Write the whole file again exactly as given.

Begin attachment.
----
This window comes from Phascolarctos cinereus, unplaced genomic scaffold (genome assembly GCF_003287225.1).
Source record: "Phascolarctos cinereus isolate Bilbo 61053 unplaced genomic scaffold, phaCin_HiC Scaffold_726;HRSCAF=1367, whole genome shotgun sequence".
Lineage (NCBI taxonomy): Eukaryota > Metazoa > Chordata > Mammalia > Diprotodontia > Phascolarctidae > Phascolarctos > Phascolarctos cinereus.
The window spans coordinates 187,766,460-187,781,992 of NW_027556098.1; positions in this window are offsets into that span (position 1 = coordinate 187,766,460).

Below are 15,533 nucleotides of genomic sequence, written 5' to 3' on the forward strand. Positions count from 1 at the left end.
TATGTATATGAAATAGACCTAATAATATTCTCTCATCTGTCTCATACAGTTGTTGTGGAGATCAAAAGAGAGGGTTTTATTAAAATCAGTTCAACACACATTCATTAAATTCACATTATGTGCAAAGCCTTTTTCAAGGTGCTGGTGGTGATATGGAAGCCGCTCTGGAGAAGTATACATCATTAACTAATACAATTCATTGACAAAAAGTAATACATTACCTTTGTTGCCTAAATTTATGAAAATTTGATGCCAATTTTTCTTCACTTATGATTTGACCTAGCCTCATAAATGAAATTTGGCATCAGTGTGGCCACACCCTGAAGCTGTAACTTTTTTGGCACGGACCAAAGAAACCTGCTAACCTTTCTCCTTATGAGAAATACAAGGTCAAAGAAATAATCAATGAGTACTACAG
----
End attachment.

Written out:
This window comes from Phascolarctos cinereus, unplaced genomic scaffold (genome assembly GCF_003287225.1).
Source record: "Phascolarctos cinereus isolate Bilbo 61053 unplaced genomic scaffold, phaCin_HiC Scaffold_726;HRSCAF=1367, whole genome shotgun sequence".
Lineage (NCBI taxonomy): Eukaryota > Metazoa > Chordata > Mammalia > Diprotodontia > Phascolarctidae > Phascolarctos > Phascolarctos cinereus.
The window spans coordinates 187,766,460-187,781,992 of NW_027556098.1; positions in this window are offsets into that span (position 1 = coordinate 187,766,460).

Below are 15,533 nucleotides of genomic sequence, written 5' to 3' on the forward strand. Positions count from 1 at the left end.
TATGTATATGAAATAGACCTAATAATATTCTCTCATCTGTCTCATACAGTTGTTGTGGAGATCAAAAGAGAGGGTTTTATTAAAATCAGTTCAACACACATTCATTAAATTCACATTATGTGCAAAGCCTTTTTCAAGGTGCTGGTGGTGATATGGAAGCCGCTCTGGAGAAGTATACATCATTAACTAATACAATTCATTGACAAAAAGTAATACATTACCTTTGTTGCCTAAATTTATGAAAATTTGATGCCAATTTTTCTTCACTTATGATTTGACCTAGCCTCATAAATGAAATTTGGCATCAGTGTGGCCACACCCTGAAGCTGTAACTTTTTTGGCACGGACCAAAGAAACCTGCTAACCTTTCTCCTTATGAGAAATACAAGGTCAAAGAAATAATCAATGAGTACTACAG